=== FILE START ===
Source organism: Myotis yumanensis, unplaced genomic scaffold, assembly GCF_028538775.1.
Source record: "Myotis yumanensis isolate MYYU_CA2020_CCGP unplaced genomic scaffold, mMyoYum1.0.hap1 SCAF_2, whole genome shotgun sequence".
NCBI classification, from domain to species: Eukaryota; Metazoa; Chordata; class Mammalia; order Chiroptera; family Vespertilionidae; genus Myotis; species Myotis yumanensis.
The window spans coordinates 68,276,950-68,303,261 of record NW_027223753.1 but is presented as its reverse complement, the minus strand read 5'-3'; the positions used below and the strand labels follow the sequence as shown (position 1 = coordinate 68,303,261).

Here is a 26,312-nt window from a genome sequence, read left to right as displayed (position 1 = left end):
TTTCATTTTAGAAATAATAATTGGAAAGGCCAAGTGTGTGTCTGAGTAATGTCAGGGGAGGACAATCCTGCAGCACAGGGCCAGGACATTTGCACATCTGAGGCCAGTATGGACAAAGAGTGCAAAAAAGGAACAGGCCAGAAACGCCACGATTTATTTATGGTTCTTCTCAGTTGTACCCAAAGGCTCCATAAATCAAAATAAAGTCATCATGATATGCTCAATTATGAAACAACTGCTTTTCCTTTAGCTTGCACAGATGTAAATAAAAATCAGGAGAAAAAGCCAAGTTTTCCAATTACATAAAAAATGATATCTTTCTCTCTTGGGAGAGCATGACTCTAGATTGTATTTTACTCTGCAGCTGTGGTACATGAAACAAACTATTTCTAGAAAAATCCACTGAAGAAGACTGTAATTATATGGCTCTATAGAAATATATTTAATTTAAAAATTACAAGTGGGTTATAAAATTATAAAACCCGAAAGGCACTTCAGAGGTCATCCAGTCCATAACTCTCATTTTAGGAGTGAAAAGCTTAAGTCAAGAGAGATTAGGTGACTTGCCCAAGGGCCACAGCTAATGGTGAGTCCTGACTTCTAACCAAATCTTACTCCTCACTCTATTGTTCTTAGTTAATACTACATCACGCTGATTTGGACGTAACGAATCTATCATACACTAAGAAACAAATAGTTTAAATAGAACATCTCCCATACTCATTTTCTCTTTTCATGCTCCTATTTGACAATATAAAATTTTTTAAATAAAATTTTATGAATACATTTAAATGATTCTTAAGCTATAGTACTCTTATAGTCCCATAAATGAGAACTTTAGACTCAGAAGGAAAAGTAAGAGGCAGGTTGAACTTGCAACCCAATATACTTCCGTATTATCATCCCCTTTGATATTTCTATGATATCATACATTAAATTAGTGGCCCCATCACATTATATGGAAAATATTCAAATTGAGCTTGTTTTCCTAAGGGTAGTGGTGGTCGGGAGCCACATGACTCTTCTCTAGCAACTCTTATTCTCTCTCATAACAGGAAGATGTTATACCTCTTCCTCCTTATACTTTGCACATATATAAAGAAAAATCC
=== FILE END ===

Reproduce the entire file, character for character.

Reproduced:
Source organism: Myotis yumanensis, unplaced genomic scaffold, assembly GCF_028538775.1.
Source record: "Myotis yumanensis isolate MYYU_CA2020_CCGP unplaced genomic scaffold, mMyoYum1.0.hap1 SCAF_2, whole genome shotgun sequence".
NCBI classification, from domain to species: Eukaryota; Metazoa; Chordata; class Mammalia; order Chiroptera; family Vespertilionidae; genus Myotis; species Myotis yumanensis.
The window spans coordinates 68,276,950-68,303,261 of record NW_027223753.1 but is presented as its reverse complement, the minus strand read 5'-3'; the positions used below and the strand labels follow the sequence as shown (position 1 = coordinate 68,303,261).

Here is a 26,312-nt window from a genome sequence, read left to right as displayed (position 1 = left end):
TTTCATTTTAGAAATAATAATTGGAAAGGCCAAGTGTGTGTCTGAGTAATGTCAGGGGAGGACAATCCTGCAGCACAGGGCCAGGACATTTGCACATCTGAGGCCAGTATGGACAAAGAGTGCAAAAAAGGAACAGGCCAGAAACGCCACGATTTATTTATGGTTCTTCTCAGTTGTACCCAAAGGCTCCATAAATCAAAATAAAGTCATCATGATATGCTCAATTATGAAACAACTGCTTTTCCTTTAGCTTGCACAGATGTAAATAAAAATCAGGAGAAAAAGCCAAGTTTTCCAATTACATAAAAAATGATATCTTTCTCTCTTGGGAGAGCATGACTCTAGATTGTATTTTACTCTGCAGCTGTGGTACATGAAACAAACTATTTCTAGAAAAATCCACTGAAGAAGACTGTAATTATATGGCTCTATAGAAATATATTTAATTTAAAAATTACAAGTGGGTTATAAAATTATAAAACCCGAAAGGCACTTCAGAGGTCATCCAGTCCATAACTCTCATTTTAGGAGTGAAAAGCTTAAGTCAAGAGAGATTAGGTGACTTGCCCAAGGGCCACAGCTAATGGTGAGTCCTGACTTCTAACCAAATCTTACTCCTCACTCTATTGTTCTTAGTTAATACTACATCACGCTGATTTGGACGTAACGAATCTATCATACACTAAGAAACAAATAGTTTAAATAGAACATCTCCCATACTCATTTTCTCTTTTCATGCTCCTATTTGACAATATAAAATTTTTTAAATAAAATTTTATGAATACATTTAAATGATTCTTAAGCTATAGTACTCTTATAGTCCCATAAATGAGAACTTTAGACTCAGAAGGAAAAGTAAGAGGCAGGTTGAACTTGCAACCCAATATACTTCCGTATTATCATCCCCTTTGATATTTCTATGATATCATACATTAAATTAGTGGCCCCATCACATTATATGGAAAATATTCAAATTGAGCTTGTTTTCCTAAGGGTAGTGGTGGTCGGGAGCCACATGACTCTTCTCTAGCAACTCTTATTCTCTCTCATAACAGGAAGATGTTATACCTCTTCCTCCTTATACTTTGCACATATATAAAGAAAAATCC